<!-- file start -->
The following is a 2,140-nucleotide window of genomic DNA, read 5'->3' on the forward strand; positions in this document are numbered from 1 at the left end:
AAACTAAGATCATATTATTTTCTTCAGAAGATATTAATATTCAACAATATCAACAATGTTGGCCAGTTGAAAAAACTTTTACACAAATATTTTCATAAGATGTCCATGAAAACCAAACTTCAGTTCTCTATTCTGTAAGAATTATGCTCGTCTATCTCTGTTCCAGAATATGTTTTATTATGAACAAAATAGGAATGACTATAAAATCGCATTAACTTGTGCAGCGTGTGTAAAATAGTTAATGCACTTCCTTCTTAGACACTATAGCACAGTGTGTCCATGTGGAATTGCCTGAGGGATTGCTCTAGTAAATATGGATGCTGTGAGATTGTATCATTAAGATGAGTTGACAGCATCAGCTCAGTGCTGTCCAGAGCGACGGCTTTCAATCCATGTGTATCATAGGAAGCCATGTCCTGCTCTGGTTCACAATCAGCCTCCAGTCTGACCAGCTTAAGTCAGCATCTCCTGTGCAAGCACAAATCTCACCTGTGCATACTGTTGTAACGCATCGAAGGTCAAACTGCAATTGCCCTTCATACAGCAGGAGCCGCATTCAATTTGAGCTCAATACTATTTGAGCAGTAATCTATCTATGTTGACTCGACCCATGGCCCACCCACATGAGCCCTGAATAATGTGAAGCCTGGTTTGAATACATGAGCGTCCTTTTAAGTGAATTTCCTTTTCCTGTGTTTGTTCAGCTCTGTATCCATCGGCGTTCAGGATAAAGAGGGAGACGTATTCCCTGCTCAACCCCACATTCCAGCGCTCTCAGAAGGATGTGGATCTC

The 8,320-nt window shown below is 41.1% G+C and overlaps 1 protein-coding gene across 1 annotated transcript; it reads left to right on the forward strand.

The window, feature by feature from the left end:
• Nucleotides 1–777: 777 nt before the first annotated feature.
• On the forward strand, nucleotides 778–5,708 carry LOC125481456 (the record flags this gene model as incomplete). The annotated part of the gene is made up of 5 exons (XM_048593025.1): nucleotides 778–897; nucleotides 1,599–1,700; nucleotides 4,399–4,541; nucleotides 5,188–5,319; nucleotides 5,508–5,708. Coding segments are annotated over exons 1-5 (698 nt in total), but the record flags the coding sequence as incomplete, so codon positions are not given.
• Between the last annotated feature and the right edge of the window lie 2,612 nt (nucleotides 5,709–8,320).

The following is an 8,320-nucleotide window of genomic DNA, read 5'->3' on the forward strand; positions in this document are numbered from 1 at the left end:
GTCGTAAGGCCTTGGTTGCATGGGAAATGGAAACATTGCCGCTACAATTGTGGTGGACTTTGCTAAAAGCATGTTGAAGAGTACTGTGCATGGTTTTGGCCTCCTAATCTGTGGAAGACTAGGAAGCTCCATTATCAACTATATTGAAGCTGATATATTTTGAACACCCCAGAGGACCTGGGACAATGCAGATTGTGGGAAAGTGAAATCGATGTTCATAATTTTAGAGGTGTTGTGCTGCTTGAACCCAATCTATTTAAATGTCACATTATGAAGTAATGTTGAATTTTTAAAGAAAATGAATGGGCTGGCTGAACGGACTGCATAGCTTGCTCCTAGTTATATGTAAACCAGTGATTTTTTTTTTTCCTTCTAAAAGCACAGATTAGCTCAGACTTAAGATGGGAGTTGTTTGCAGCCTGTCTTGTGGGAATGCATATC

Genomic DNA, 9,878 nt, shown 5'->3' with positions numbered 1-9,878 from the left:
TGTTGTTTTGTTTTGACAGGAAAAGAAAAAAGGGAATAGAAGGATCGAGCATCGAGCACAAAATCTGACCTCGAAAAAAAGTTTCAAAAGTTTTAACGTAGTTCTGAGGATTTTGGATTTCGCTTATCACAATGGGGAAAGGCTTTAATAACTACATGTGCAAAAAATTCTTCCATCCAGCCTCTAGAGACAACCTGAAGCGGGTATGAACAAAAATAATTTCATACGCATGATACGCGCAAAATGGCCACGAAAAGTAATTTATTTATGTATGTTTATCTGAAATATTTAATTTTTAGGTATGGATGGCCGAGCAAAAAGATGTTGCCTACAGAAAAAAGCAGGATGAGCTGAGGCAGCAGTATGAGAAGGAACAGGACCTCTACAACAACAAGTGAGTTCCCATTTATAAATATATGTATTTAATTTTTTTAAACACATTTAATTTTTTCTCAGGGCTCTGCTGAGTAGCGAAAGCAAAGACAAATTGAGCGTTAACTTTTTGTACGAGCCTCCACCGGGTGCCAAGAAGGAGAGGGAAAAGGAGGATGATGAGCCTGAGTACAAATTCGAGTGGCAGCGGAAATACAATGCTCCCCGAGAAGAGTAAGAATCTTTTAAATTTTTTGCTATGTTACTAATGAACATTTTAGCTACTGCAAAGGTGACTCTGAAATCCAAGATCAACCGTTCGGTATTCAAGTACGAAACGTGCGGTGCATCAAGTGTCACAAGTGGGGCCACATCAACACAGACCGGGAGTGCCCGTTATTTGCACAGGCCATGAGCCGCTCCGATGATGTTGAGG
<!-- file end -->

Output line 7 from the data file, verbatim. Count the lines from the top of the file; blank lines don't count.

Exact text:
• Between the last annotated feature and the right edge of the window lie 2,612 nt (nucleotides 5,709–8,320).